Argentina stocks bounce back, bonds edge higher

miércoles 5 de diciembre de 2007 18:24 ART

BUENOS AIRES Dec 5 (Reuters) - Argentine stocks bounced back on Wednesday from a run of three losses, mirroring global markets that rose on renewed investor confidence over the U.S. economy, traders said, while bonds also gained.

The MerVal index .MERV of 25 leading stocks climbed 1.13 percent to 2,211.85 points after losing 2.21 percent in the three previous sessions.

Volume on the broad market was a thin $28 million. Among active issues, 43 rose, 24 fell and 14 ended unchanged.

U.S. economic date released on Wednesday showed companies added staff at the fastest pace in a year and productivity rose at the strongest level in four years in the third quarter.

"The MerVal's reaction was simply reflecting the strength of outside markets," said Leopoldo Olivari, a trader at the Bacque brokerage.

The MerVal's top performing stock was Brazilian state-run energy firm Petrobras APBR.BA (PETR4.SA: Cotización), which rose 6.47 percent to 161.3 pesos per share.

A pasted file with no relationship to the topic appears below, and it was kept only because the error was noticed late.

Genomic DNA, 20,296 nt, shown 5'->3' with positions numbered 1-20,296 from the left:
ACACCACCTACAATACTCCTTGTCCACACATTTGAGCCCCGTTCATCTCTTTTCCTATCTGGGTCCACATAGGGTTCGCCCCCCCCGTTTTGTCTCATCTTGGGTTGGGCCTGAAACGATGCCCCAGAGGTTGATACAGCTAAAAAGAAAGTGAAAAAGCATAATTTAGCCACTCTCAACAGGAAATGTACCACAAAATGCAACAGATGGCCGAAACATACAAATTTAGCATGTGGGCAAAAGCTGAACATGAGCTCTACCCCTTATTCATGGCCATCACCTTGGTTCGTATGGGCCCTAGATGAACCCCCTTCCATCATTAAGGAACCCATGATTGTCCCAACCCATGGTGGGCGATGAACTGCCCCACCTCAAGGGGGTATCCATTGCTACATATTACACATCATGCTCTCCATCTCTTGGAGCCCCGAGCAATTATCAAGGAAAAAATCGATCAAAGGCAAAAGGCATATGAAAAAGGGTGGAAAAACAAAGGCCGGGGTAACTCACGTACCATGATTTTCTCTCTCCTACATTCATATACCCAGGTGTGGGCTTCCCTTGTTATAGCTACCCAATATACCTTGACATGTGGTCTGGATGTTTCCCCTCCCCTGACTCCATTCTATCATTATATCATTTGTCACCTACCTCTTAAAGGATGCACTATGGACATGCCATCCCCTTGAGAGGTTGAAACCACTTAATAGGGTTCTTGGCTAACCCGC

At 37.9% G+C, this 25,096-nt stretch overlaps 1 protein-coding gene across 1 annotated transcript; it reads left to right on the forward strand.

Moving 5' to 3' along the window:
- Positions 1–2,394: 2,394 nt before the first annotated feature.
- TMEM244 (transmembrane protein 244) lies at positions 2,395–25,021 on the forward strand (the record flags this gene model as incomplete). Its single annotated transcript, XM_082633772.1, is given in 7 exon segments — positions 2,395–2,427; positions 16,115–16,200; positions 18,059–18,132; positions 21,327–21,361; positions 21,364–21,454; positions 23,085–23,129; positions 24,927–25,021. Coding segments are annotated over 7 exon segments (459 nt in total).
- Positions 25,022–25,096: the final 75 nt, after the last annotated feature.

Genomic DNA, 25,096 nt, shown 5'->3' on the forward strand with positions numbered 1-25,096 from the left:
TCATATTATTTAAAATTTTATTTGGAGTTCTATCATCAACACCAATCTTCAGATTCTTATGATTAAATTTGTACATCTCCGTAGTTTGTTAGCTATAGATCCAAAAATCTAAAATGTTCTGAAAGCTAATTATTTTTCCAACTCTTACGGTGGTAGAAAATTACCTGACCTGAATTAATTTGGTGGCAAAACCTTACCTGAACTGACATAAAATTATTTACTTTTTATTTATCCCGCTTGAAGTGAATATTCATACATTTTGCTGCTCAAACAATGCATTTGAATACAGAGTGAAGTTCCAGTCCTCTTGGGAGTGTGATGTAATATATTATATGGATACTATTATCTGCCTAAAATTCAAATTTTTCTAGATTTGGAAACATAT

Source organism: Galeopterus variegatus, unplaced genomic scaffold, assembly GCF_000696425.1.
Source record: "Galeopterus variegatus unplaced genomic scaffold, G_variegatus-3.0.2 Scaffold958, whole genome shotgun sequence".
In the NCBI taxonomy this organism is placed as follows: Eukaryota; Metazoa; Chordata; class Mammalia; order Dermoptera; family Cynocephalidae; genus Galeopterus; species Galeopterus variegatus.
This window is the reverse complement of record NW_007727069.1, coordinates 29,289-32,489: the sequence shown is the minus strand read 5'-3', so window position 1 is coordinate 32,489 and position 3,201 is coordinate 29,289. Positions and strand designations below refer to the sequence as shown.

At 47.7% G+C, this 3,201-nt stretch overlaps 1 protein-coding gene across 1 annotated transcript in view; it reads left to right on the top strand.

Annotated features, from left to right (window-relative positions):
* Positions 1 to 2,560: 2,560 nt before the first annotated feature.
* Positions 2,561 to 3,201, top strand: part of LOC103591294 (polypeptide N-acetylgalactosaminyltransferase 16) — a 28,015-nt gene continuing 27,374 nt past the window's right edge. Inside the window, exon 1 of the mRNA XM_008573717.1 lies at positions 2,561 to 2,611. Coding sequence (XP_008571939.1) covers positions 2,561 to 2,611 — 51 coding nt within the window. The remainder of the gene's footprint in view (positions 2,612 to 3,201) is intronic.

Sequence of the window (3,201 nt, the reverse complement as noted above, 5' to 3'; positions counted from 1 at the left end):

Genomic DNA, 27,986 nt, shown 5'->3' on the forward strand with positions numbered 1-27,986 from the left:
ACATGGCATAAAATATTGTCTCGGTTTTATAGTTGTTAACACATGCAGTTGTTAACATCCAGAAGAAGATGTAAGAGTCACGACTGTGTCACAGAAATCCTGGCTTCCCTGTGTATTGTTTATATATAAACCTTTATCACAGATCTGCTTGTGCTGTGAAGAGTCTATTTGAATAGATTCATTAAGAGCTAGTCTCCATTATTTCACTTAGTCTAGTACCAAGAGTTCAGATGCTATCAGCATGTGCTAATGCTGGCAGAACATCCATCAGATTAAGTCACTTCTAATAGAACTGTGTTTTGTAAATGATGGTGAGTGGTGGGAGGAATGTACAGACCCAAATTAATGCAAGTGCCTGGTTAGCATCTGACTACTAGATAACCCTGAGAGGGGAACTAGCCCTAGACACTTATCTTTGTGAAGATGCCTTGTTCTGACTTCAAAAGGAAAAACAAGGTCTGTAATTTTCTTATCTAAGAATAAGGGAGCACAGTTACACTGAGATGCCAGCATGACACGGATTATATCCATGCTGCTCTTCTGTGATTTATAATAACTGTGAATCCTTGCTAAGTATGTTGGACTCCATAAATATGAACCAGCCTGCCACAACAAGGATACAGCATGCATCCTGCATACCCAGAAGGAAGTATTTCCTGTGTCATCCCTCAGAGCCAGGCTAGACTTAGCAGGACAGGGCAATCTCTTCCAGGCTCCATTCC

Bond prices <AR/BONOS> also recovered some ground after losses earlier in the week, ending the day with an average gain of 0.5 percent due to speculation over the inflation figure due to be announced on Thursday and over the U.S. Federal Reserve's interest rate policy.

Leading the debt market higher, was the dollar-denominated Bonar X, which finished up 2.2 percent ARBONAR17D=RASL in over-the-counter trade.

A higher inflation figure would trigger higher bond prices and many traders expect the Fed to cut interest rates next week.

In the foreign exchange market, the peso finished broadly stable, with central bank intervention keeping a lid on the currency's stronger tendency.

In formal interbank trade, where the central bank intervenes, the peso firmed by 0.16 percent to 3.13/3.1325 per dollar ARS=RASL. In informal trade between foreign exchange houses, as measured by Reuters, the peso weakened by just 0.08 percent to 3.155/3.1575 per U.S. dollar ARSB=. (Reporting by Jorge Otaola; Writing by Helen Popper; Editing by Jonathan Oatis)